Four Altar Candlesticks from the Sixteenth Century

One of the features of any traditionally oriented church that has the power to inspire both awe and attention are the candlesticks found upon the high altar. They are one of the manifestations of the liturgical arts which, while not gaining as much attention as some others, can be one of the most central and important in any church or chapel because of their direct proximity and relationship to the altar itself. Indeed, they form a substantial part of the iconic "Roman altar" as we have come to know it. In view of this, I thought we would take a look at a few examples, all coming from the sixteenth century Italy. 

To begin with is this exquisite example which is dated to end of the 16th century, specifically the year 1597. These candlesticks are made from gilt, cast bronze and come from the workshop of Battista Arceri in Palermo. While I am only showing one of the candlesticks from this set, the bases includes images of St. Peter, St. Paul, St. John the Evangelist and others. 

Next we have a silver altar candlestick dated to 1596, located in Sicily and made by the Sicilian goldsmith, Nibilio Gaggini, as well as Pietro Rizzo for the Chiesa della Maria Santissima della Visitazione.  The base of the candlestick is ornamented with extremely fine details including cherub faces and central medallions -- a common design programme from this time.

Our third example is also dated to sometime in the 16th century, however the specific year is unknown. This particular candlestick is of the "standard" variety (i.e. candelabra magna) which can sometimes be found on the floor near the altar and includes a full figured angelic figure with three cherubs forming the base.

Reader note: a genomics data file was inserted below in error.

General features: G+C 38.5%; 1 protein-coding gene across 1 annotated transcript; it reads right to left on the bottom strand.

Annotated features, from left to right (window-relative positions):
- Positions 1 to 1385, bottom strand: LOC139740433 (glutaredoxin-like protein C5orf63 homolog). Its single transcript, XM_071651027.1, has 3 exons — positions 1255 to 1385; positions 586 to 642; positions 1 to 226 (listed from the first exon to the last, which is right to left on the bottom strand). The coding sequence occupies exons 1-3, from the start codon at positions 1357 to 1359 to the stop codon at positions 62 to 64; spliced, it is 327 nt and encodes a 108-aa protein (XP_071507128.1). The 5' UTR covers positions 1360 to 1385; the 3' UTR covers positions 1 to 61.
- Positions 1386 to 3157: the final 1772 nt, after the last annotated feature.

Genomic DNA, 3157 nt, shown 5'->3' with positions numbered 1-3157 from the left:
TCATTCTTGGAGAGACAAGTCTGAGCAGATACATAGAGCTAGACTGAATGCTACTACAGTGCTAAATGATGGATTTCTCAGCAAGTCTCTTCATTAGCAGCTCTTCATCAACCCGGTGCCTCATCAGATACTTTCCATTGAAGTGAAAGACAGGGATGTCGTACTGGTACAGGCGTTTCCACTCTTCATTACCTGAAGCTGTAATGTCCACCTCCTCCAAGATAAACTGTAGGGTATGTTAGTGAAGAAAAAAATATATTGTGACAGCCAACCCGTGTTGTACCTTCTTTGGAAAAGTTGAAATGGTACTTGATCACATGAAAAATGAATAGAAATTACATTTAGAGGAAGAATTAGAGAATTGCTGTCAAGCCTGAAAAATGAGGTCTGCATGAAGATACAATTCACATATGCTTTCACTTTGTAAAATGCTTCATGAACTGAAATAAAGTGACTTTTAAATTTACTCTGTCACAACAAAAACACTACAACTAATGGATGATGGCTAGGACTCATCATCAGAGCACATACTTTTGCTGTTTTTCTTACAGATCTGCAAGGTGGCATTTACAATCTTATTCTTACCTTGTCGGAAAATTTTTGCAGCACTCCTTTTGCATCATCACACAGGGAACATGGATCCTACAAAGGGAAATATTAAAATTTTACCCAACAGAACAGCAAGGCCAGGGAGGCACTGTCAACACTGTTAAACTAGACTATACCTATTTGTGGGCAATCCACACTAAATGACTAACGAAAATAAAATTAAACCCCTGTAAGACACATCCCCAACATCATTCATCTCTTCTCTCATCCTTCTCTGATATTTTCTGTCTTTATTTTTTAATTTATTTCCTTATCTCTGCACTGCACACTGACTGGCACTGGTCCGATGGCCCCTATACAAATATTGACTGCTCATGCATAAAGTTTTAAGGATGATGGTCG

Our final example hails from Bologna. Unfortunately while I have no information to provide on the maker, I can tell you is that their composition is of gilt, carved wood. This approach may come as a surprise to some of our readers (who may think candlesticks and the like are always metal) but it is actually extremely common. In point of fact, many of the candlesticks, reliquaries and the like that one will frequently see in European churches are of such composition. They were not only lighter, they also would have been much less expensive. 

Evidently not all candlesticks from the 16th century were as ornate as these. Many examples from the period rely on geometric form and shape rather than filigree and figures for their design qualities .However, these examples here demonstrate some of the tastes and design trends of the Tridentine and early baroque period.

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